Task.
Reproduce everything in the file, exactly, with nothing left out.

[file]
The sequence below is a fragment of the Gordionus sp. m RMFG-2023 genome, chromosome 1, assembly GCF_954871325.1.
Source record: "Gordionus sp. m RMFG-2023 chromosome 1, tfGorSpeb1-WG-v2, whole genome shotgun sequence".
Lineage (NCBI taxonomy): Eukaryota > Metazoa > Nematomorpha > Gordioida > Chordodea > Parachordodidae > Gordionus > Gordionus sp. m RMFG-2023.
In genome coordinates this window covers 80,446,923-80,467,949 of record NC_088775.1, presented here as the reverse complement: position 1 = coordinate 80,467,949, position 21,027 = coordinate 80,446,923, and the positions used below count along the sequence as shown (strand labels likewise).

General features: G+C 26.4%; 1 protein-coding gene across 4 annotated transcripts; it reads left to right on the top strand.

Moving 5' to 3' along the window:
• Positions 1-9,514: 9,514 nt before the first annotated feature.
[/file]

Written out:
The sequence below is a fragment of the Gordionus sp. m RMFG-2023 genome, chromosome 1, assembly GCF_954871325.1.
Source record: "Gordionus sp. m RMFG-2023 chromosome 1, tfGorSpeb1-WG-v2, whole genome shotgun sequence".
Lineage (NCBI taxonomy): Eukaryota > Metazoa > Nematomorpha > Gordioida > Chordodea > Parachordodidae > Gordionus > Gordionus sp. m RMFG-2023.
In genome coordinates this window covers 80,446,923-80,467,949 of record NC_088775.1, presented here as the reverse complement: position 1 = coordinate 80,467,949, position 21,027 = coordinate 80,446,923, and the positions used below count along the sequence as shown (strand labels likewise).

General features: G+C 26.4%; 1 protein-coding gene across 4 annotated transcripts; it reads left to right on the top strand.

Moving 5' to 3' along the window:
• Positions 1-9,514: 9,514 nt before the first annotated feature.